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Issues and Trends from the 21st International Congress on the Education of the Deaf
The 21st International Congress on the Education of the Deaf (ICED) witnessed revolutionary exchanges on the vital themes in education. Presenters addressed topics encompassing seven major strands: Educational Environments, Language and Literacy, Early Intervention, Unique Challenges in Developing Countries, Educating Learners with Diverse Needs, Technology in Education, and Sign Language and Deaf Culture. These presentations and ensuing dialogues raised many complex questions. Partners in Education: Issues and Trends from the 21st International Congress on the Education of the Deaf features all of the keynote addresses by renowned luminaries in deaf education: Breda Carty, Karen Ewing, Nassozi Kiyaga, John Luckner, Connie Mayer and Beverly Trezek, volume editor Donald F. Moores, Peter V. Paul, Antii Raike, Claudine Storbeck, James Tucker, and Alys Young. Most critically, the contributors to this collection explore the many multifaceted challenges facing the world’s deaf students. Deaf children are being diagnosed with overlays of disabilities; more deaf children are growing up in poverty; and many deaf children represent minority racial/ethnic groups or are immigrants to their country of residence. The situation for deaf individuals in the most impoverished countries of the world is desperate and of crisis proportions. This volume brings these themes to light through its exceptional synthesis of the outstanding discourse that took place at ICED 2010, including abstracts from 30 celebrated conference presentations.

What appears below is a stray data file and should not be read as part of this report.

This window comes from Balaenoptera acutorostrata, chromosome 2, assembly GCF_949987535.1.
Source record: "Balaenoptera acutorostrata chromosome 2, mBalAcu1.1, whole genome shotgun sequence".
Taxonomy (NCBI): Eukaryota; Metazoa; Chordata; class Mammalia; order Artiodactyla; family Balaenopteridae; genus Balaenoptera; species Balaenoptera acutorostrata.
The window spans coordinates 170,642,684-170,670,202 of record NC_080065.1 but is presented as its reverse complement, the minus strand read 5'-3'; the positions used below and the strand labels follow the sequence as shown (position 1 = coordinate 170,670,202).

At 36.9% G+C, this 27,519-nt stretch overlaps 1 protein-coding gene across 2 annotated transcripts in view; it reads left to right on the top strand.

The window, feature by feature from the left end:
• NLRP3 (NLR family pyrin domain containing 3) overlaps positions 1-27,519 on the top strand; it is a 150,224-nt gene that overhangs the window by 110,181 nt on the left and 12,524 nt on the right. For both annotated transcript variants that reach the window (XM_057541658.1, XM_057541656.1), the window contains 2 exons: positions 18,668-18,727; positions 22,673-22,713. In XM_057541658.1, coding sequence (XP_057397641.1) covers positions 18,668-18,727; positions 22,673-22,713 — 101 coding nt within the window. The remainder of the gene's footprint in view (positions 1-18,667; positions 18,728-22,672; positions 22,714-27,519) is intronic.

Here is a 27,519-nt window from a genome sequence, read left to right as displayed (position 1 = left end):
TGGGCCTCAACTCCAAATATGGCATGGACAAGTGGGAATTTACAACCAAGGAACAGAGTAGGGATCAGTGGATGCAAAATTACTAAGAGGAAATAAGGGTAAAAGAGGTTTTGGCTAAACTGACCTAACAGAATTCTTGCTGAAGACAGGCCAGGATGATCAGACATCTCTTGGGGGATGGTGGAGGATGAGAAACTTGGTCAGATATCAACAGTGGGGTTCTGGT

Les préoccupations du milieu scolaire quant aux difficultés d’apprentissage des mathématiques apparaissent grandissantes, comme en témoignent les demandes faites aux chercheurs par les services éducatifs des commissions scolaires et par le ministère de l’Éducation, du Loisir et du Sport. Si plusieurs des recommandations qui circulent sont influencées par des travaux en neuropsychologie et en psychologie cognitive, l’enseignement des mathématiques concerne d’abord le champ de la didactique des mathématiques. Cet ouvrage, réalisé par un groupe de chercheurs francophones majoritairement composé de didacticiens des mathématiques, s’articule autour de trois thèmes : 1) les conceptions et cadres théoriques sur lesquels s’appuient les recherches portant sur l’enseignement des mathématiques aux élèves en difficulté ; 2) la description de pratiques d’enseignement des mathématiques en classe spéciale ou auprès d’élèves en difficulté ainsi que les recommandations qui en découlent ; 3) la description d’expérimentations didactiques au regard des questions qui se posent en enseignement et des propositions didactiques qui sont envisagées pour y répondre. S’adressant aux didacticiens, aux formateurs et à ceux qui œuvrent directement auprès d’élèves en difficulté d’apprentissage des mathématiques au primaire et au secondaire, l’ouvrage met en relief des enjeux d’enseignement et d’apprentissage en présentant les résultats de recherche au regard des situations, des lieux de production d’un ensemble de stratégies et de raisonnements mathématiques.